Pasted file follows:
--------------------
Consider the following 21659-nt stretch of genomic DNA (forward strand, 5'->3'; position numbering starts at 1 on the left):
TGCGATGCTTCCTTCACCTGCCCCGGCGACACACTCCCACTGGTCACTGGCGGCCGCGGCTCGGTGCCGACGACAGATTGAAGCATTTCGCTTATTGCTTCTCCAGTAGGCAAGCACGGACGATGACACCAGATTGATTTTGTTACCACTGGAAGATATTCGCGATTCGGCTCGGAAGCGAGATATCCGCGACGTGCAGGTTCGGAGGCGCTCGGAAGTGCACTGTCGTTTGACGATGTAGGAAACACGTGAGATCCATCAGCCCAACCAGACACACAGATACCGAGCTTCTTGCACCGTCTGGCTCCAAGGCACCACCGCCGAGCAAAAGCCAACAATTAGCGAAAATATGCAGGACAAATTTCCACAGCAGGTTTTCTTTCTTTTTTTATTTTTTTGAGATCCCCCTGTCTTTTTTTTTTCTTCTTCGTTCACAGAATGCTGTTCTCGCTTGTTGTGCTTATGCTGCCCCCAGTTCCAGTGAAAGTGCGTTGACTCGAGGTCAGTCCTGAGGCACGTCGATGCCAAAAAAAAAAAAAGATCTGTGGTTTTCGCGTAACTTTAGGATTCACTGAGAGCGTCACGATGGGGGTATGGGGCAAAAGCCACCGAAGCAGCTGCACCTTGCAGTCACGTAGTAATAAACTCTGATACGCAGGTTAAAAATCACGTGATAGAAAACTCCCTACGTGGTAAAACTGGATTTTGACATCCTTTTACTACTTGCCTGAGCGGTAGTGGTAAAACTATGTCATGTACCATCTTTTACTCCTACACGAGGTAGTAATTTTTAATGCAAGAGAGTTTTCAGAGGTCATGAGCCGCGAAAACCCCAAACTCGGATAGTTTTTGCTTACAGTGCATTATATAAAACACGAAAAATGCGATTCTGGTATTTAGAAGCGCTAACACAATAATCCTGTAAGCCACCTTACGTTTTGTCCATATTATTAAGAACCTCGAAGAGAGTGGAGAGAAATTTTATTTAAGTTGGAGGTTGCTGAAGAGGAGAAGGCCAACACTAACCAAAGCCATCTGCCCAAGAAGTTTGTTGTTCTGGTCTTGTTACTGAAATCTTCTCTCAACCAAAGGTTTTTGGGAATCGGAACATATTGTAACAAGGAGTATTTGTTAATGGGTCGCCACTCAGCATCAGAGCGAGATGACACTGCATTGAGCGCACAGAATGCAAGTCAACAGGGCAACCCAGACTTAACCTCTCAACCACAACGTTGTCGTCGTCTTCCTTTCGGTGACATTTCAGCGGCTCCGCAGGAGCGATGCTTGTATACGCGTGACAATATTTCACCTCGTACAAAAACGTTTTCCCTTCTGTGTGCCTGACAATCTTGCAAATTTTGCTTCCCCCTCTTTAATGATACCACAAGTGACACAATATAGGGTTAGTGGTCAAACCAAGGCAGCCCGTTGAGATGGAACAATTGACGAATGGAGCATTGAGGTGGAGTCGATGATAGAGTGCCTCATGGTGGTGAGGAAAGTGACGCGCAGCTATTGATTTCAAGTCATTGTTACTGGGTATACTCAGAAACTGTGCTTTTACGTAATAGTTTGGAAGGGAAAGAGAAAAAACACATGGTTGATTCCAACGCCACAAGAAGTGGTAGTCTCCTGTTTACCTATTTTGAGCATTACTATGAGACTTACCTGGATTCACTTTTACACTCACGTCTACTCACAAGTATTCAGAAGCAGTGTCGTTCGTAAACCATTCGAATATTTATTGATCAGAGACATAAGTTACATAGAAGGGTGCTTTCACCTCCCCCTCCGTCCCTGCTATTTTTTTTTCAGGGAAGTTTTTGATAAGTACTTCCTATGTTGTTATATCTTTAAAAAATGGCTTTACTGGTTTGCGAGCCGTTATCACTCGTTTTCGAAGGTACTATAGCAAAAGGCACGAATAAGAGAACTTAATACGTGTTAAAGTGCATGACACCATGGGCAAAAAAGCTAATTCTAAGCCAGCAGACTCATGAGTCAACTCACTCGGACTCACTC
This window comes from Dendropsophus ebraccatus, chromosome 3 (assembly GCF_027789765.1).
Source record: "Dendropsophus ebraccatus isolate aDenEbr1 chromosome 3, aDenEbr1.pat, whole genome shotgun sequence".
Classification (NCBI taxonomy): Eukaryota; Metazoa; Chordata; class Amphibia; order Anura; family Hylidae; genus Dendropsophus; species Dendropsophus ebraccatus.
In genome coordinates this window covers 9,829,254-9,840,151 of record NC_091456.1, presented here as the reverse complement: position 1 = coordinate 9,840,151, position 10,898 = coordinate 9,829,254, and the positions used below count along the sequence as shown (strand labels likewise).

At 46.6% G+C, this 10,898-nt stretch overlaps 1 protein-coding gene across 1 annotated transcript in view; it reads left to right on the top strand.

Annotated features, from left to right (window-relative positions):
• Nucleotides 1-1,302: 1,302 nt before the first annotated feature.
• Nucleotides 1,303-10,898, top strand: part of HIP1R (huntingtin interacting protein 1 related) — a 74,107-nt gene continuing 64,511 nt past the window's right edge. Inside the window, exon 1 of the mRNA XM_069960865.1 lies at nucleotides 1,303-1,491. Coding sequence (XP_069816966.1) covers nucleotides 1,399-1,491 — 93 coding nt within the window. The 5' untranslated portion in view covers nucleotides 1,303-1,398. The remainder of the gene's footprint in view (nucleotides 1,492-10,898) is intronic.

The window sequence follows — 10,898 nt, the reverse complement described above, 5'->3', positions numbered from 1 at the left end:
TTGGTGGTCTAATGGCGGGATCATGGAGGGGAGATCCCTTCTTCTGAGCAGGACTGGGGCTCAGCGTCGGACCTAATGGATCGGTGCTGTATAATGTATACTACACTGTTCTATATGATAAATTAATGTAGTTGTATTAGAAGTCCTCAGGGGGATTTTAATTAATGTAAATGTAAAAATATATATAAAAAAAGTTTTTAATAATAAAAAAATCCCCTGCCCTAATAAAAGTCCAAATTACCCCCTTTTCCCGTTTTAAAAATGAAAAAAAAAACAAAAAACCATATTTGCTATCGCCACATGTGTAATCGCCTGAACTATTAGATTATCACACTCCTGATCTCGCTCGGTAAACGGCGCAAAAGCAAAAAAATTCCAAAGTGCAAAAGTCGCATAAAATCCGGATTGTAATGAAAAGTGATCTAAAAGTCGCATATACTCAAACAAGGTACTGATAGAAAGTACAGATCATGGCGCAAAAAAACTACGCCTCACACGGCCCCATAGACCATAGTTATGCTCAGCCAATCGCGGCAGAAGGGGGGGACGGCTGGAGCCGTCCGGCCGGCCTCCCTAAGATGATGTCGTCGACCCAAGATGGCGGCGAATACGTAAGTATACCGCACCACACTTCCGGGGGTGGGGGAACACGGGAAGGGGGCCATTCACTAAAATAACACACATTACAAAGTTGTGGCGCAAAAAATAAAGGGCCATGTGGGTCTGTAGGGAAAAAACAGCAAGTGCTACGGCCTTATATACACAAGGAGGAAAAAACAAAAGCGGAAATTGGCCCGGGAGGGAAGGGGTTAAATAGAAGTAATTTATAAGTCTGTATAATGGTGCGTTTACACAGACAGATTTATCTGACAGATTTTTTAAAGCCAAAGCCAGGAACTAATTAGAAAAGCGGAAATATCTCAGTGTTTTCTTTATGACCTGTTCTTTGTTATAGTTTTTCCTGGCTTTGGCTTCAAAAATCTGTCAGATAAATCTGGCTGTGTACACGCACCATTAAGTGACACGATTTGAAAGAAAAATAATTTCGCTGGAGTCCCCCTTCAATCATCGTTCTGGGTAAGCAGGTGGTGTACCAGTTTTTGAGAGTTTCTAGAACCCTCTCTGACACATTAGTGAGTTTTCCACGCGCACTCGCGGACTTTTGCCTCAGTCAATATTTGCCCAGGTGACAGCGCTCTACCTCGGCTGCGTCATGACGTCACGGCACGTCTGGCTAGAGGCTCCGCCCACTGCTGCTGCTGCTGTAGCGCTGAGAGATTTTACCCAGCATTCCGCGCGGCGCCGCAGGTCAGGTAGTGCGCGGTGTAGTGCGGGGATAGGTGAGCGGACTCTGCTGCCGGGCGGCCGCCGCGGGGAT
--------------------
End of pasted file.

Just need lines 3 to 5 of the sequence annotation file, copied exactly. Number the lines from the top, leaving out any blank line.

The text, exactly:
This window comes from Dendropsophus ebraccatus, chromosome 3 (assembly GCF_027789765.1).
Source record: "Dendropsophus ebraccatus isolate aDenEbr1 chromosome 3, aDenEbr1.pat, whole genome shotgun sequence".
Classification (NCBI taxonomy): Eukaryota; Metazoa; Chordata; class Amphibia; order Anura; family Hylidae; genus Dendropsophus; species Dendropsophus ebraccatus.